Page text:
Eid and the cold

sheep for sale before Eid

What a difference a month makes in the desert. Not many posts ago I was complaining about sweat dripping off me as I typed. Now I am sitting in a wool sweater and ugg boots as the house is cold, although outside it is a beautiful 27 degrees.

Days are shorter, I get up two hours later and sleep much better and there is now a blanket on the bed instead of the mattress being hot and the sheets wet with sweat. By 5pm the outside air is cool; no more going swimming or just into town after 3pm without taking another layer to keep warm, in case you do not walk home before the sun is gone. Carrying socks is also now essential, not only for the chill but because the mosquitoes are back in force. Last night I counted 8 little monsters trying to bite me as I lay in bed, because Habibi had pulled the mossie net down when she was trying to catch them (they drive her crazy too), so today I have to secure the net as it is impossible to sleep when you are being feasted on.

Siwa had busloads of tourists during the four days of Eid, and the restaurants and cafes were busy for the first time since last winter and before the Revolution. It was a hopeful sight, as so many people here are reliant on income from tourism. People were also happy simply because of Eid.

Eid al Adha is the Feast or Festival of Sacrifice, and sheep are killed by each family to commemorate the willingness of Abraham (Ibrahim) to sacrifice his son Ishmael (Isma’il) to show his willingness to obey a command from God. It seems God was in one of his more benevolent moods and stopped the drama at the last moment, and a sheep was sacrificed instead. As with the shorter Eid held at the end of Ramadan, everyone assures they are clean (the barbers do a good trade and even the men normally careful of their appearance suddenly look really dapper), and they wear new clothes or their best clothes, and of course prayers and attending mosque are an essential part of the celebrations.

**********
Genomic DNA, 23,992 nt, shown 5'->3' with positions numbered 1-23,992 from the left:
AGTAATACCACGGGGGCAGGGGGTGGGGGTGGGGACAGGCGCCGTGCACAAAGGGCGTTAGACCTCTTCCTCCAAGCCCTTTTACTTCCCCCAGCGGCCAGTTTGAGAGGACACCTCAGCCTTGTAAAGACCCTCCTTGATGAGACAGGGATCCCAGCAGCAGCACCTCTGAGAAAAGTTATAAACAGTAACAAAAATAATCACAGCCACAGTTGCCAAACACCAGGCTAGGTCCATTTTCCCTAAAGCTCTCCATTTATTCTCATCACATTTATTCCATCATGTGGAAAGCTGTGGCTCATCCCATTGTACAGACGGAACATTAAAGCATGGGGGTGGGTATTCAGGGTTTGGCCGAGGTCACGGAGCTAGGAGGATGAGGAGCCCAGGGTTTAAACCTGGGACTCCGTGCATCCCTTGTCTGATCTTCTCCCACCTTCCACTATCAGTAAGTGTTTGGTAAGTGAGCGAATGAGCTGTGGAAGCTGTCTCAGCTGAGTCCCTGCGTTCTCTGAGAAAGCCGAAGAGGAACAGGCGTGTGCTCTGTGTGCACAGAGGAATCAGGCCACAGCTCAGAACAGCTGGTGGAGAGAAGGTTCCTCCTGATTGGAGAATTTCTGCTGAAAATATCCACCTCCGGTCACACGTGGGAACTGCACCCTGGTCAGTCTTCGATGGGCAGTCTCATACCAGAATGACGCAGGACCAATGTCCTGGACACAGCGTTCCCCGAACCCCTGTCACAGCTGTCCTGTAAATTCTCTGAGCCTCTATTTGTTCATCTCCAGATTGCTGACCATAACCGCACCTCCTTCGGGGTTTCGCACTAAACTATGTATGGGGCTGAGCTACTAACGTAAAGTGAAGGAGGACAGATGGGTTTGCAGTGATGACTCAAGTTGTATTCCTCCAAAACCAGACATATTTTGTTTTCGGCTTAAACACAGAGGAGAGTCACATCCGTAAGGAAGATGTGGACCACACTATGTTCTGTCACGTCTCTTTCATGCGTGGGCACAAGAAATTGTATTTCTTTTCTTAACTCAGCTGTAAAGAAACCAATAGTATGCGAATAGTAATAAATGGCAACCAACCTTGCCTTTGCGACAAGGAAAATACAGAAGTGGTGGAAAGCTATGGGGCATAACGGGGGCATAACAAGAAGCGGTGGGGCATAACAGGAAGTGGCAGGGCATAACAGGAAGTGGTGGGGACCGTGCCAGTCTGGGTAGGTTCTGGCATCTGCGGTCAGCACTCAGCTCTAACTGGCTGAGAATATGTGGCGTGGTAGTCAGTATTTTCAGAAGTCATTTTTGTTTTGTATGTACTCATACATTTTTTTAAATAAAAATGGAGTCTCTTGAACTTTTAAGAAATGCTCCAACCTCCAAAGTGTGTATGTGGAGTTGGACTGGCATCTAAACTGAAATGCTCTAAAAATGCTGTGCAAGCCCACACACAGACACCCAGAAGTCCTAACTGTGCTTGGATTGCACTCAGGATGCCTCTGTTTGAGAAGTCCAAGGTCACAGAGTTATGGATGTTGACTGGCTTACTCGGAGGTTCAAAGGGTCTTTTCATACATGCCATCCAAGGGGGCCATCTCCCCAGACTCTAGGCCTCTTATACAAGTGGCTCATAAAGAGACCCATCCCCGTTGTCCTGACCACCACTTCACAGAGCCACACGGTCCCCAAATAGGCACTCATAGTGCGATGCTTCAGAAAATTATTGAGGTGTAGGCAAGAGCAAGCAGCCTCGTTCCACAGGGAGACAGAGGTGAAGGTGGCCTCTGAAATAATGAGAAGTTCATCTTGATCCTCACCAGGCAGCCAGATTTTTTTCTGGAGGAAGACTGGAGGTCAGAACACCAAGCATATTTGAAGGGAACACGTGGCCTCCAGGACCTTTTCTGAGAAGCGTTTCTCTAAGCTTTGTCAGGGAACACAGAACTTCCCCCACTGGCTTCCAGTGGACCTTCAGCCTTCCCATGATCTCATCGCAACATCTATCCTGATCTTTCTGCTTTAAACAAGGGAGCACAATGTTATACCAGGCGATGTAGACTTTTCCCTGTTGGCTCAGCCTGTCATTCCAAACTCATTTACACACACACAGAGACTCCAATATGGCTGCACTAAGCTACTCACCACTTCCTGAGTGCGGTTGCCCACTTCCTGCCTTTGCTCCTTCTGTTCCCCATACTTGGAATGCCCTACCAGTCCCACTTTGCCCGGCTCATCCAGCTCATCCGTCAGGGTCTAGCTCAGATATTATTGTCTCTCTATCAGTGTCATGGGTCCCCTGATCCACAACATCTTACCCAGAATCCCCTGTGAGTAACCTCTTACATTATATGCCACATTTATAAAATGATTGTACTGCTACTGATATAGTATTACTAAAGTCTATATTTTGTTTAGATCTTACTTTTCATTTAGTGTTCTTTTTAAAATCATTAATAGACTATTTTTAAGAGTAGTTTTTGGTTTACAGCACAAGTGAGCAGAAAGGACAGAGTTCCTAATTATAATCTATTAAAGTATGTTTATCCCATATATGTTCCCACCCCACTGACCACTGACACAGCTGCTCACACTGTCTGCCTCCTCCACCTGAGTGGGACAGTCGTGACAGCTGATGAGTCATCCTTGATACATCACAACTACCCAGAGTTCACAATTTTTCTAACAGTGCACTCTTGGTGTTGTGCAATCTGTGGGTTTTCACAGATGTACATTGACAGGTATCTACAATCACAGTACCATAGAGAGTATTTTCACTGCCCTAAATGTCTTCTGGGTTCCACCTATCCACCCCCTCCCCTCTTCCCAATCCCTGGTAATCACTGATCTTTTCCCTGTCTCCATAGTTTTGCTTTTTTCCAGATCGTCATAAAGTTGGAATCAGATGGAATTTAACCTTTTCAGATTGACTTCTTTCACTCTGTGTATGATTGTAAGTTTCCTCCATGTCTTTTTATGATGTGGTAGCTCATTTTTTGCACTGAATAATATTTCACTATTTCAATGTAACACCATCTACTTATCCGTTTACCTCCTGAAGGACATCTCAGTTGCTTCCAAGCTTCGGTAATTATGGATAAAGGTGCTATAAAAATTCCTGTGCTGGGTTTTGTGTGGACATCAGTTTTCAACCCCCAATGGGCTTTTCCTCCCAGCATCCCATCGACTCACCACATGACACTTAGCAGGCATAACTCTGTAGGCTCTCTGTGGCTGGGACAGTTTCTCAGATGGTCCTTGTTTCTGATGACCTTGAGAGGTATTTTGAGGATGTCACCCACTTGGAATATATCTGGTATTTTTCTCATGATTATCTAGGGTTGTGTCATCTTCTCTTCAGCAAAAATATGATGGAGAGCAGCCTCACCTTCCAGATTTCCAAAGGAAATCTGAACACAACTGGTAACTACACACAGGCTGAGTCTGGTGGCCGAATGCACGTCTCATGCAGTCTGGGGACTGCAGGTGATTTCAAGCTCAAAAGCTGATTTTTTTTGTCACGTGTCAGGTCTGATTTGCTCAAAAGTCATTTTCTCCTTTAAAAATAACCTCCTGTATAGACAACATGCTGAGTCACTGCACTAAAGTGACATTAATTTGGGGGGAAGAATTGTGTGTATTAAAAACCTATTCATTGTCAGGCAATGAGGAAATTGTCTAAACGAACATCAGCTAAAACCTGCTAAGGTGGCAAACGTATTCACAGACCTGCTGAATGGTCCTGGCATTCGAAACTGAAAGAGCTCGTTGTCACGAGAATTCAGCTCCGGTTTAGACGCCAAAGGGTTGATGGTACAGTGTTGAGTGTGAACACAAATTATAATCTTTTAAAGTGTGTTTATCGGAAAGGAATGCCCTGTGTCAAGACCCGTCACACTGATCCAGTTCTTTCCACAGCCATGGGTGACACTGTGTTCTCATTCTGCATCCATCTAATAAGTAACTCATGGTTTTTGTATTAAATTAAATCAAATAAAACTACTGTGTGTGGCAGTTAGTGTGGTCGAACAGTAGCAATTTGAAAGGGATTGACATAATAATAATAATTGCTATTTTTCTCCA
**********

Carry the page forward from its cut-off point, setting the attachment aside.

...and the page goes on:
T. and I were invited to eat Eid lunch with neighbor A and his family. The evening before, A and his daughter called me in to see the (then still alive and kicking) sheep he had brought home on the donkey cart. Mid morning of the first day of Eid, A. brought in to us a plate of stewed lamb with large pancake-like bread to eat it with. For lunch (on the second day) T ate in one room with A, because T is not allowed to see A’s wife (or any of the Siwan women), while I joined A’s wife and the three girls in another room to eat. Delicious food as always, M is a very good cook (and has the beautiful plump figure to prove it – I feel like I am hugging a big pillow when she gives me a hug in greeting). As always it felt special to be included in a family celebration, and this was my first “day off” for a long time.

Days later, I am seeing horns from the many sheep scattered among the rubbish piles. Many people in Egypt rarely eat meat, as it is relatively expensive here, or only eat cheaper meats, so the Eid lamb is a real treat for them, as it was for me because I also don’t eat meat often now.

I have been slack about posting lately, simply because life has been full of work chasing and everyday details, but stay tuned and I promise to update with some more interesting moments soon…

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